Bill Callahan Apocalypse Review

Album. Released 2011.  

BBC Review

One of the most contented and rewarding albums of his career.

James Skinner 2011

On Free’s, the oddly titled penultimate song on Bill Callahan’s Apocalypse, the singer ponders what it means to "to be free in bad times… and good". Ultimately (despite some misgivings) he seems to embrace his own freedom, or at least recognise it. Because while this record draws from a sparser palette than 2009’s sun-cracked opus Sometimes I Wish We Were an Eagle – and even though it’s called Apocalypse, and is the latest from a singer renowned for his subversive outlook – it isn’t a bleak or downcast affair. Instead it plays out like a grand old Western, wherein Callahan contemplates his role and heritage against an untrammelled American landscape of the kind that constitutes its rich cover art.

That artwork is a painting by the artist Paul Ryan, though the apocalypse evoked over the course of these seven songs is for the most part Callahan’s own: sitting in a hotel room listening to old recordings he’s made, a flickering television on mute, revelation (not Revelation) colouring his thoughts. This vignette is relayed to the listener in the gorgeous Riding for the Feeling, which could feasibly be interpreted as a paean to the instinctive – his personal rejection of the cerebral. Forty minutes in length, each song winds itself into new and unexpected terrain, whether it’s the sense of grace about the opening Drover gradually spinning into urgent climax, or the hesitant finger-picked shapes of Baby’s Breath faltering and accelerating in accordance with Callahan’s dry, assured delivery.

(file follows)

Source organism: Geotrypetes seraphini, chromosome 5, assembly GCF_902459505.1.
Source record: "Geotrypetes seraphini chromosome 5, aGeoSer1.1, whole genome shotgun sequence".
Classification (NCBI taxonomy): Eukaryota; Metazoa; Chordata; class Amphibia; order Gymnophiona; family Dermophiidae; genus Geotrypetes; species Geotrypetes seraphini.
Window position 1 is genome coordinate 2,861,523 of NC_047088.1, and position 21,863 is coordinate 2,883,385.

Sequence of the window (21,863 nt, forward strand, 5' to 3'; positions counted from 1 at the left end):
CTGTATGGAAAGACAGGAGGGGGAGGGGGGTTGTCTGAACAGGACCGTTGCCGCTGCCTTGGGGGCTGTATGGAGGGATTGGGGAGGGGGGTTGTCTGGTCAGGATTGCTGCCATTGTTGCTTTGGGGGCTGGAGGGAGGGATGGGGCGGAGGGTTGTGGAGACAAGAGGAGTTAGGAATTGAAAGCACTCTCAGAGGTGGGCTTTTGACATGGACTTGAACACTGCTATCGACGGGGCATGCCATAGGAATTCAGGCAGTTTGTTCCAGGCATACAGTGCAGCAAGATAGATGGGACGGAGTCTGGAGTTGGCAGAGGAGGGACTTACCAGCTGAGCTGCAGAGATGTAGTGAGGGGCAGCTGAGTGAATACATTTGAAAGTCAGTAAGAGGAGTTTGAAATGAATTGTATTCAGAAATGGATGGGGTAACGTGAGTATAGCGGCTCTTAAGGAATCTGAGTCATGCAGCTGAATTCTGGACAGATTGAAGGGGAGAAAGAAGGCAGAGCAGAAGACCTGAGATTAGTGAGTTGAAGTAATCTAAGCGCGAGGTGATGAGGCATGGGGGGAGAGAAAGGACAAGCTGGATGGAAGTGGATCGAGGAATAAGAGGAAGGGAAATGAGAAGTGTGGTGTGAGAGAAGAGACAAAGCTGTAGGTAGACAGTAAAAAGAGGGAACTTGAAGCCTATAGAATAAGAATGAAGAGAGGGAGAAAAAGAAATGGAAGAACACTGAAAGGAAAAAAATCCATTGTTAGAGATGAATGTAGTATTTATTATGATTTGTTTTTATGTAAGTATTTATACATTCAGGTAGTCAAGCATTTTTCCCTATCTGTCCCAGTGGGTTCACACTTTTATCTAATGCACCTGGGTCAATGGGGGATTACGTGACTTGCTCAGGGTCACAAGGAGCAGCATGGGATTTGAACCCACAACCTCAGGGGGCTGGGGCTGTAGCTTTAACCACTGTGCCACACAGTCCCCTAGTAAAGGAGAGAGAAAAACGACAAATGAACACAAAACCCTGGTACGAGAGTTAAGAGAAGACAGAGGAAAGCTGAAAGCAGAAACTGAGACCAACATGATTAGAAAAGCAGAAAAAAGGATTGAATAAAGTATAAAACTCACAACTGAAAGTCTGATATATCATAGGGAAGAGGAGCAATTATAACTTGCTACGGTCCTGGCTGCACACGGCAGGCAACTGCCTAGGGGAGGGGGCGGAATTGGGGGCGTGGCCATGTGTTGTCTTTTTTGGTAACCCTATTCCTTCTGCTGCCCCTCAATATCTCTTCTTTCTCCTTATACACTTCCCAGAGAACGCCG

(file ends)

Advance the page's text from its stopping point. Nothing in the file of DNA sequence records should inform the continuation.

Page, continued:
Yet as Apocalypse wears on – through the wry, funky strut of America! ("I watch David Letterman / In Australia / Oh America!") and unhurried passages of Universal Applicant – it becomes more streamlined. It’s a progression felt most palpably in Riding…, and a completely earned, natural one at that. By the time he’s wrapping things up with the languid One Fine Morning, stabs of piano sit alongside lines like "When the earth turns cold, and the earth turns black / Will I feel you riding on my back?", but the effect is never jarring. Rather, Callahan has gifted us perhaps his most subversive set to date: an album less about apocalypse and ruin than it is upheaval of the positive variety, and one of the most contented and rewarding of his career.

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